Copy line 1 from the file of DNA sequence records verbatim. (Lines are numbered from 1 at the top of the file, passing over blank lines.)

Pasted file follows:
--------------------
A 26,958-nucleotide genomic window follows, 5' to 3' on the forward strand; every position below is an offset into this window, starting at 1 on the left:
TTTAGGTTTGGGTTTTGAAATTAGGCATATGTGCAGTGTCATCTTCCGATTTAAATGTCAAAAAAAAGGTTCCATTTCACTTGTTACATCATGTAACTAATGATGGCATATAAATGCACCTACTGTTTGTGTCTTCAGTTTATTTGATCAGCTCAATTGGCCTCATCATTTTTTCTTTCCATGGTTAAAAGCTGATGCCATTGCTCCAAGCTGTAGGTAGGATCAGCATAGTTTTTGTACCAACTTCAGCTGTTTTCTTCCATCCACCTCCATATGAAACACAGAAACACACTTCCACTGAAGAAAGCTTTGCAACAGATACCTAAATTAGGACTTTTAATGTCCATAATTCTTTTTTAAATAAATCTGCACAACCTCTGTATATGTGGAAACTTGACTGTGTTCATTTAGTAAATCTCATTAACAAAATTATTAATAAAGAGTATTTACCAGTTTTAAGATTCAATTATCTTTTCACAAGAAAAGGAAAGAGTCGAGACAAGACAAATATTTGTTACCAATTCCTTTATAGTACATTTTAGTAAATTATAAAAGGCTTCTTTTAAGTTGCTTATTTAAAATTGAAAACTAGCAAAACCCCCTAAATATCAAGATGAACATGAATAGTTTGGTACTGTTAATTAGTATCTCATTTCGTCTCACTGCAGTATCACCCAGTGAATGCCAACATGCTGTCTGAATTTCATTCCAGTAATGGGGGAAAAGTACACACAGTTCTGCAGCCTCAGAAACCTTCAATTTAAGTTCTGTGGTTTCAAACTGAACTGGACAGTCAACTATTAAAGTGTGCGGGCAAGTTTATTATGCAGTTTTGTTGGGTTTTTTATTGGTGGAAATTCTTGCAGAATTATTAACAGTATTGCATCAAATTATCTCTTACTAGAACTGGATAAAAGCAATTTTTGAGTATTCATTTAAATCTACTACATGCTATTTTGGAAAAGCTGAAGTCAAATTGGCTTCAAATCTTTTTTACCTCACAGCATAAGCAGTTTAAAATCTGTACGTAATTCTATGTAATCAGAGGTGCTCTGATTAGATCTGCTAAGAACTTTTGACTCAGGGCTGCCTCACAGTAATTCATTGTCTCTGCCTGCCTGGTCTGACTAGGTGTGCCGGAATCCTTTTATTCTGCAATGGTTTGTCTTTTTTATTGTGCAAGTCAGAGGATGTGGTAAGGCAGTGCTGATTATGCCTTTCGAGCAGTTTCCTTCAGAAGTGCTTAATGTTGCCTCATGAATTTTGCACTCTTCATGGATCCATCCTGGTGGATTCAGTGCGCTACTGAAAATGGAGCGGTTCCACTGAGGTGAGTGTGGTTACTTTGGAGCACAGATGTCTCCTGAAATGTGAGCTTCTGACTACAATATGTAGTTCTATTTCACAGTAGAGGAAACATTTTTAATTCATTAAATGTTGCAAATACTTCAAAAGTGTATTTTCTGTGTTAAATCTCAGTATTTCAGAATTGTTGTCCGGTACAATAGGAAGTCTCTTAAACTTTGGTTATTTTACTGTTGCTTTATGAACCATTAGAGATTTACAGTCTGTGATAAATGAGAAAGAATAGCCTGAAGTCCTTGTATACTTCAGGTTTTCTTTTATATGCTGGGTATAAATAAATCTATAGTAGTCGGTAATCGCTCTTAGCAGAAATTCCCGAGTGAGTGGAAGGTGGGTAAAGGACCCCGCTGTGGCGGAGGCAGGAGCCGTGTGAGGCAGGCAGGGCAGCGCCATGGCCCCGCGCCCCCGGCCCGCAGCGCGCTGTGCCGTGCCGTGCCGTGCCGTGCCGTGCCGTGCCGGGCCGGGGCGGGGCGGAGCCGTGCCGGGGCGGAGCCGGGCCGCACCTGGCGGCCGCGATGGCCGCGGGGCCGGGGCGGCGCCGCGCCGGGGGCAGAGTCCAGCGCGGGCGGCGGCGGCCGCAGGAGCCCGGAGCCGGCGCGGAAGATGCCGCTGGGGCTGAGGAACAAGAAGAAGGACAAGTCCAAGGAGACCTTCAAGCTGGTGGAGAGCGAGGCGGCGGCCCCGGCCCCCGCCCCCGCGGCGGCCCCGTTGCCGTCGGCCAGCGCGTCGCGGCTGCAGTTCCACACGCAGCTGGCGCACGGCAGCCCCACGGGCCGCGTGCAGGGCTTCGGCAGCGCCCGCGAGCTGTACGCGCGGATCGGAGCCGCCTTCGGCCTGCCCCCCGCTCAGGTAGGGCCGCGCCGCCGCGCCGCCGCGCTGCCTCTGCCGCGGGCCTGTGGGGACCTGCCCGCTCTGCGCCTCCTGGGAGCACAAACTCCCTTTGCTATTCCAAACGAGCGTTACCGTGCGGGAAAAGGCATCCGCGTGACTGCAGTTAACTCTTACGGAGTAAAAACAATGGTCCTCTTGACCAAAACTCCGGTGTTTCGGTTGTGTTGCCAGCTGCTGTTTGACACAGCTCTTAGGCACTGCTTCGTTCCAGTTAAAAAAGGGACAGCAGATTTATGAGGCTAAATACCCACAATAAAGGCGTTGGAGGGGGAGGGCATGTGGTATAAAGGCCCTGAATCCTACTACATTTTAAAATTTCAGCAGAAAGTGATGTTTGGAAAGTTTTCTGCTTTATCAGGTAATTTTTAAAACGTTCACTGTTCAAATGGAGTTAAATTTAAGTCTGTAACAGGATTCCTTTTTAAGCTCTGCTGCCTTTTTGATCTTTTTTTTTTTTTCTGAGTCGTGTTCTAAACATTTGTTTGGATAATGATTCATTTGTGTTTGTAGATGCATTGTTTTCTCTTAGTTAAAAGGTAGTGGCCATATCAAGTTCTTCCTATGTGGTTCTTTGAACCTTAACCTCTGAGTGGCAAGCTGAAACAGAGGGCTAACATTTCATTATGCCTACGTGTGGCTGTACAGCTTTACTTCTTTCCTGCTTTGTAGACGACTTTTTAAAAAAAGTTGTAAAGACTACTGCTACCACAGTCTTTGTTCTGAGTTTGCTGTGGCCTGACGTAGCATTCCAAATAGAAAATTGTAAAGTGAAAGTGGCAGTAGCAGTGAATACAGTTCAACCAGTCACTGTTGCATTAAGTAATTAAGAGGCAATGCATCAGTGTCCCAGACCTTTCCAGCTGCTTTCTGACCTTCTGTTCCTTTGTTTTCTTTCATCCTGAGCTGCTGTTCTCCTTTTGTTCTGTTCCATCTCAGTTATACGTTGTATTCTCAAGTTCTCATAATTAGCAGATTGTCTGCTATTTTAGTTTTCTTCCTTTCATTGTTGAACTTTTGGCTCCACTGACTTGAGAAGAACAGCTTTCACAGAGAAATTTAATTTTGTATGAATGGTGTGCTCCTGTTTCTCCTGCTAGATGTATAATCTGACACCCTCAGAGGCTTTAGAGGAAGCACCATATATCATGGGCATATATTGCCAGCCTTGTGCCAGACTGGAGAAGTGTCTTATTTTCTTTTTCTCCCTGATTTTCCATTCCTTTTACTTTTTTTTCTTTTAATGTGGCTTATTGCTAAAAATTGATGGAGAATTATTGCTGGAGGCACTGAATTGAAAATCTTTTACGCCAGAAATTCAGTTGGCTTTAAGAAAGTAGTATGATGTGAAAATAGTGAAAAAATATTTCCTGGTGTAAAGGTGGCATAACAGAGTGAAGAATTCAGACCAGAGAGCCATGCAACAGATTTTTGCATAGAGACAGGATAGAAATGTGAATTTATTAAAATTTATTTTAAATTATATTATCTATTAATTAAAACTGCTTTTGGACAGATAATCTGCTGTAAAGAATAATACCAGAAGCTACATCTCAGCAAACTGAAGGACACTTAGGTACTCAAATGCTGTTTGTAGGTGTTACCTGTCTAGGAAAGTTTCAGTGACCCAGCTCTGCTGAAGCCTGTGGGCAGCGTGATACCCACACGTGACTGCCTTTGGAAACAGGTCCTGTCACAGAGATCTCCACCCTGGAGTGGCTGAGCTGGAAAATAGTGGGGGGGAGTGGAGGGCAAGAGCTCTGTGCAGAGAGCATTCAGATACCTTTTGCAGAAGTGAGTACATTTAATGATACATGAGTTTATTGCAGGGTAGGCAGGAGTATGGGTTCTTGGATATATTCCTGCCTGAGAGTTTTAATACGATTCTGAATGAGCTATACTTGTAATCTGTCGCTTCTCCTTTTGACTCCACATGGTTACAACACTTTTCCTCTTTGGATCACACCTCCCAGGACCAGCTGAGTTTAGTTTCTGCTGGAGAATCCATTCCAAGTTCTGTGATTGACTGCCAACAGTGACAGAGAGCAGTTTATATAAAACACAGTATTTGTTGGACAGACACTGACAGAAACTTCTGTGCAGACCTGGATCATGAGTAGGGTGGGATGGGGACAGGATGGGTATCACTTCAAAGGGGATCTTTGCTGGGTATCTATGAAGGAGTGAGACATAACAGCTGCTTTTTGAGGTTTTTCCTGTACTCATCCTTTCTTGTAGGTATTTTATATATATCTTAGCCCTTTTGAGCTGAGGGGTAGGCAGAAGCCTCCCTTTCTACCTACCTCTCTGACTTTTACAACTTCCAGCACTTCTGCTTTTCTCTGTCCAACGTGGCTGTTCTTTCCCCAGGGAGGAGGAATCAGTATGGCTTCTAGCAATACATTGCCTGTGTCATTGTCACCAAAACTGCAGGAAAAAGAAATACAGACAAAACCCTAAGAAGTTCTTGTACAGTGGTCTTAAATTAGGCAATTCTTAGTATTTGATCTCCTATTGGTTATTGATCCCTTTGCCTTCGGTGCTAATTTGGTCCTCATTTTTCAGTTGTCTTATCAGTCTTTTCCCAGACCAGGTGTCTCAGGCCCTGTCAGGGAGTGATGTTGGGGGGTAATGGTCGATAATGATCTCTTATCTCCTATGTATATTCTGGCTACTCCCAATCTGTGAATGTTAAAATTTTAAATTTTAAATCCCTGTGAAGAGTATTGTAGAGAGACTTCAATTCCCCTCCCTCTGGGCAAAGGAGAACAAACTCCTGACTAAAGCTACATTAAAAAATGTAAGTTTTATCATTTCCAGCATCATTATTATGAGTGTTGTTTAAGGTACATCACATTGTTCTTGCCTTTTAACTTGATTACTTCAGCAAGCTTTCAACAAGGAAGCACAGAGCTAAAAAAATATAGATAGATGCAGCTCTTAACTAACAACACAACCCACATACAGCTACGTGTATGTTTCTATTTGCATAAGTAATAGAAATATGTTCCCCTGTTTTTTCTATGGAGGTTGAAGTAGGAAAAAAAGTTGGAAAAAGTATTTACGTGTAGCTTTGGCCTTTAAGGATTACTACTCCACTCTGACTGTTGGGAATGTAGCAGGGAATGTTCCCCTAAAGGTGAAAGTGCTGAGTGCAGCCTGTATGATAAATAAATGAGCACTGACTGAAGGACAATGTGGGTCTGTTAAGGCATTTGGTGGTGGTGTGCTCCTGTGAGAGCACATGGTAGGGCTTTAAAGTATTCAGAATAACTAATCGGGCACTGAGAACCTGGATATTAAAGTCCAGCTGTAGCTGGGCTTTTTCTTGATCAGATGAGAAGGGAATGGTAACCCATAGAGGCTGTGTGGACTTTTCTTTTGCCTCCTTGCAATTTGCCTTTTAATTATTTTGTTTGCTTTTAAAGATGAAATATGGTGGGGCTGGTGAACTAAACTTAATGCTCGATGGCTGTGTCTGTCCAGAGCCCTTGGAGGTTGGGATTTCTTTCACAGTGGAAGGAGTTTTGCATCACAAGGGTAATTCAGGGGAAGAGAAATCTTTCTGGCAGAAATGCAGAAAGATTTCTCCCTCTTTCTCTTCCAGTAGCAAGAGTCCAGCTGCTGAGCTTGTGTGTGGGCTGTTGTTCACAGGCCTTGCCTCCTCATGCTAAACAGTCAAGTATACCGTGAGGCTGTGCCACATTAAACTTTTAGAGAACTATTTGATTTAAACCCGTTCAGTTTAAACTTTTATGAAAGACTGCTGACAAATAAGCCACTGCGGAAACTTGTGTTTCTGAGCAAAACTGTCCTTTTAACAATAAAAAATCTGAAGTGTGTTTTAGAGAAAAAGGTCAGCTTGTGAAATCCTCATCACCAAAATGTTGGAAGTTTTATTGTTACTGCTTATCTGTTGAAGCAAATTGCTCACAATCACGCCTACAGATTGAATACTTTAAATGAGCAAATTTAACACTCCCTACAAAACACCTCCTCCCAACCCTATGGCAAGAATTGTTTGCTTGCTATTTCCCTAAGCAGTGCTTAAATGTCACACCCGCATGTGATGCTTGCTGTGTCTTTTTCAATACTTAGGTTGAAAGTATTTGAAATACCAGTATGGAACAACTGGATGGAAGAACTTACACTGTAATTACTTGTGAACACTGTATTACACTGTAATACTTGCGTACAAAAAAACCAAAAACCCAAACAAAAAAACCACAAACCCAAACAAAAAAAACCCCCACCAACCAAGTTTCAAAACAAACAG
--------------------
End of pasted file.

A 26,958-nucleotide genomic window follows, 5' to 3' on the forward strand; every position below is an offset into this window, starting at 1 on the left: